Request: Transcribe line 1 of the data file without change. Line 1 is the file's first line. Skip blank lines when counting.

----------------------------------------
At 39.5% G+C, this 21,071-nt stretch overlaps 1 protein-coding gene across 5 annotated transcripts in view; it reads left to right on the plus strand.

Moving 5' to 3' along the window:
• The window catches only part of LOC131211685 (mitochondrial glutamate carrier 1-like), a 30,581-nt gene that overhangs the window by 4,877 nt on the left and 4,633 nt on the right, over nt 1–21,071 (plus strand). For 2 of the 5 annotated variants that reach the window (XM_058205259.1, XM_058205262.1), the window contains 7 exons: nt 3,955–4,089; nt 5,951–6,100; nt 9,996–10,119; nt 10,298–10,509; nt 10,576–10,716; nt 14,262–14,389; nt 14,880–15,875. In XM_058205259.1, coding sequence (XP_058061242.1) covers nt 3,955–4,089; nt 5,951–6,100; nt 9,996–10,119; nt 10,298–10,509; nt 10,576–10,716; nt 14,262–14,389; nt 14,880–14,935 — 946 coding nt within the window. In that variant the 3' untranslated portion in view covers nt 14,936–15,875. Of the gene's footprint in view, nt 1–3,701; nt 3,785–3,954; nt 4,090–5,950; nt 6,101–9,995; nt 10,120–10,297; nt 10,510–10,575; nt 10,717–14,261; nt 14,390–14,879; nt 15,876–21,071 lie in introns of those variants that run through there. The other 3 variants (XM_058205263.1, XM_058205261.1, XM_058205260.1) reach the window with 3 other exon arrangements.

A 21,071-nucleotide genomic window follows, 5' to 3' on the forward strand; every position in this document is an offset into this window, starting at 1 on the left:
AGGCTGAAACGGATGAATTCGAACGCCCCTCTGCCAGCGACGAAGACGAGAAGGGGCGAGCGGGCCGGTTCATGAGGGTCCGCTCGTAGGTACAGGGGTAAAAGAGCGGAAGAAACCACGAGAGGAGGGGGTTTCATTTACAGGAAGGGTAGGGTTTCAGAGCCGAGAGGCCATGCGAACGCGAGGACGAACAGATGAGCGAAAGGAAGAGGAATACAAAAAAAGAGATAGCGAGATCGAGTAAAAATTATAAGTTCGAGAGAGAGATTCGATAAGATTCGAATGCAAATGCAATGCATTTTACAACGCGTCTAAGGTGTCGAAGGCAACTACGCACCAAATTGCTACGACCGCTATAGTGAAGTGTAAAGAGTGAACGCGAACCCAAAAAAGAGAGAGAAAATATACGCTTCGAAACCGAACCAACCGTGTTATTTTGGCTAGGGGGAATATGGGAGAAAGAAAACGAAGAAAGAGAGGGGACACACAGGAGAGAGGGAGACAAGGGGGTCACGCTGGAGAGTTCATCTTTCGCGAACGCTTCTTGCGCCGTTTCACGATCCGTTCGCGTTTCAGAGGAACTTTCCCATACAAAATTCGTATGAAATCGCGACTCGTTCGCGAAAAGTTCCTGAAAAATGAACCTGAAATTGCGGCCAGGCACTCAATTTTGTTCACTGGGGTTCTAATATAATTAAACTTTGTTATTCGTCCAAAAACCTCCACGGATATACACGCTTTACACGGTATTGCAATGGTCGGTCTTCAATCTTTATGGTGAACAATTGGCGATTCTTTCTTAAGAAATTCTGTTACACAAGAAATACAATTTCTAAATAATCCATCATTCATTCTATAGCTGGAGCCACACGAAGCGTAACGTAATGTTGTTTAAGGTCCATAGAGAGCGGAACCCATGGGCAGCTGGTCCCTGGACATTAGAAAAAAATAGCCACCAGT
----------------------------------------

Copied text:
At 39.5% G+C, this 21,071-nt stretch overlaps 1 protein-coding gene across 5 annotated transcripts in view; it reads left to right on the plus strand.